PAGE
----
Hot Corner: WNA Awards follow-up on Zambrowicz
By Rich Palzewic
GREEN BAY – Sometimes, it’s the little things that make life tolerable.
If you haven’t gotten a chance to read my Hot Corner article from the March 5 edition of The Press Times, you should check it out.
I reminisced about how I got my start in journalism and discussed my two, first-place awards in the 2020 Better Newspaper Contest.
The Press Times competed in Division D, the category for weekly newspapers with a circulation of 4,000 or more, the highest weekly newspaper category.
One of the stories I received an award for was on 87-year-old Larry Zambrowicz, an unofficial and uncompensated employee of the Green Bay Packers since 1953, working in the press box.
I went to Zambrowicz’s house about six blocks away from Lambeau Field and chatted with him, his wife, Sharon, and two of his children.
It was one of my favorite stories I’ve written because Zambrowicz is living history.
A short time after The Press Times announced I had won the award, I heard from Larry’s son, Jim.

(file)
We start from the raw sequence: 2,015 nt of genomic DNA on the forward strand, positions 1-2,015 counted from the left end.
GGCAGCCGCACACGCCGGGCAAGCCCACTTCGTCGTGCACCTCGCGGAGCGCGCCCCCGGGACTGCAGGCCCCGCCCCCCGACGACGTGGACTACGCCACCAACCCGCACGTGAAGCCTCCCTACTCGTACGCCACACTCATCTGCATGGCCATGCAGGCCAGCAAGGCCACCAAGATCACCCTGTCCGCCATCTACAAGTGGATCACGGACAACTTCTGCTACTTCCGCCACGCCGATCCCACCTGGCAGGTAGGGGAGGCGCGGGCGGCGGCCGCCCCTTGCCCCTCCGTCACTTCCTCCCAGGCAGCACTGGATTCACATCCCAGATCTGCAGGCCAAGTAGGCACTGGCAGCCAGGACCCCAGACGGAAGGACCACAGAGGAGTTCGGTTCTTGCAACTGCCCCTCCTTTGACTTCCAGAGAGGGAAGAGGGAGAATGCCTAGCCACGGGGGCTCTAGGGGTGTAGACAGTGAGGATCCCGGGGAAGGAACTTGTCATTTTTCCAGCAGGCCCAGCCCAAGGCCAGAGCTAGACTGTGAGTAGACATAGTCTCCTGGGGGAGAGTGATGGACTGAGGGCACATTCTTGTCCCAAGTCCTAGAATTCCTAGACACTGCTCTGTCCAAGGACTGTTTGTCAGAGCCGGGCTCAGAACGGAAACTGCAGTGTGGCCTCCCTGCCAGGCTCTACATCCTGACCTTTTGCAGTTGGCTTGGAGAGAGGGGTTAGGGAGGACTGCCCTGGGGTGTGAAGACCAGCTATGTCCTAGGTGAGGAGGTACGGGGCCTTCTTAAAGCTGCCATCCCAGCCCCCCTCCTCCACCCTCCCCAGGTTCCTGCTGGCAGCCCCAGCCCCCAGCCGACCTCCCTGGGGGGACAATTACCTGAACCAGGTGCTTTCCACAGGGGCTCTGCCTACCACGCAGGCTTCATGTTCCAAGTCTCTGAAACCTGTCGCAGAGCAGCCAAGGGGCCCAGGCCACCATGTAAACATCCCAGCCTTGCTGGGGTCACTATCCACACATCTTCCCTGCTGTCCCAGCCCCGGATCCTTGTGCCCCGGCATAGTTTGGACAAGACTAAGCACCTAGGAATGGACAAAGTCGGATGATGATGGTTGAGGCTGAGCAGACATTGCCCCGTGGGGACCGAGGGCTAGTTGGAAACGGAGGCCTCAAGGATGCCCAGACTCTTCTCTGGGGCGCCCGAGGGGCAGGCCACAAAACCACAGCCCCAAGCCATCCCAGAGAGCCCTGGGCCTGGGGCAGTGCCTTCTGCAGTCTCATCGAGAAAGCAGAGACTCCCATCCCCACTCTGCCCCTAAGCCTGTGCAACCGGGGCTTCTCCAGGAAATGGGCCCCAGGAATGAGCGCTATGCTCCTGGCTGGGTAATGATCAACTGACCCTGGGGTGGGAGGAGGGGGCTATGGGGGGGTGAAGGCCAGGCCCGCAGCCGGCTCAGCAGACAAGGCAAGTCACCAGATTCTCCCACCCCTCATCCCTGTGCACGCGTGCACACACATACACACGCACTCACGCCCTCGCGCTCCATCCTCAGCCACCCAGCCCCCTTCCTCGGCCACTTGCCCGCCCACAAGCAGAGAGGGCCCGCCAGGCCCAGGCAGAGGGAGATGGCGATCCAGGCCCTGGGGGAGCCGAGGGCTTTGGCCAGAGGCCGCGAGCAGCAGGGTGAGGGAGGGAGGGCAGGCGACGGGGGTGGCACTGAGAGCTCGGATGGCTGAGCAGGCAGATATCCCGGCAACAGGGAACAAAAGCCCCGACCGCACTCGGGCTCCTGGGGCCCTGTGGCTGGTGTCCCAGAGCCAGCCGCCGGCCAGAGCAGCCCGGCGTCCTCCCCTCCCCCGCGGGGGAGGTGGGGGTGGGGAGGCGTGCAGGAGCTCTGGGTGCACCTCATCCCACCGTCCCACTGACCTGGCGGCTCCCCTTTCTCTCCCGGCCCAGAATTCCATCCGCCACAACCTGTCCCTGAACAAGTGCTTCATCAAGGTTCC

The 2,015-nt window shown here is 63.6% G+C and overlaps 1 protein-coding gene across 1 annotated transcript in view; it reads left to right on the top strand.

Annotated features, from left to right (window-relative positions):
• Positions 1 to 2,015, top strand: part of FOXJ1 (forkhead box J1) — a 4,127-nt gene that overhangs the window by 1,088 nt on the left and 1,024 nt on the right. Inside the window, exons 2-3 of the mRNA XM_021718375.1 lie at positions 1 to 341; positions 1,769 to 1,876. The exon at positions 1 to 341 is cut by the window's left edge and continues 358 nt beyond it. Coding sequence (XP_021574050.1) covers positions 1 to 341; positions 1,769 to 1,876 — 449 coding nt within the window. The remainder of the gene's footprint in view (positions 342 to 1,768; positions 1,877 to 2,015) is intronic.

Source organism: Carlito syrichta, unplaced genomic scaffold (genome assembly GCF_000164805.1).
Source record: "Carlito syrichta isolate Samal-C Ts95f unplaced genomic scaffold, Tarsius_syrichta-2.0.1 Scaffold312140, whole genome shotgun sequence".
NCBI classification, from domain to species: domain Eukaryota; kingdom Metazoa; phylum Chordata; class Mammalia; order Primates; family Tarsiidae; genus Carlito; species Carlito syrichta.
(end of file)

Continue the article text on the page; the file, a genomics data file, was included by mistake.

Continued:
Jim emailed me and said he heard I won an award for the article I did on his father and mother, and he congratulated me.
In responding to Jim, I asked how his parents were.
Jim wrote, “Last year was a challenging year for us.”
My heart dropped as I read the remainder of the email.
Jim proceeded to tell me his parents both were currently living at (separate) assisted living facilities because they suffered medical setbacks.
Both of their goals were to return home soon, he said.
The rest of Jim’s email read: “My family is so grateful to you for your story on our father, which allowed him to enjoy some much-deserved recognition. We never know how long our parents will be with us, so it’s important to do things for them to let them know they are loved and appreciated while they are still around. Your story helped us accomplish this.”
Jim’s words hit home with me.
As a writer, we don’t know what our written words will do for one’s soul and how it might positively affect them.
My message is simple: Be kind and help people when you can.
I don’t look at my job as work – I look at it as pure enjoyment.
I’m not sure what good the first-place plaque I received for the story will do sitting in my closet or hanging on the wall.
Sure, I could look at it on occasion and remember the story and the fond memories I had writing it, but maybe it would be better suited for the Zambrowicz household, waiting for Larry and Sharon upon their arrival back home.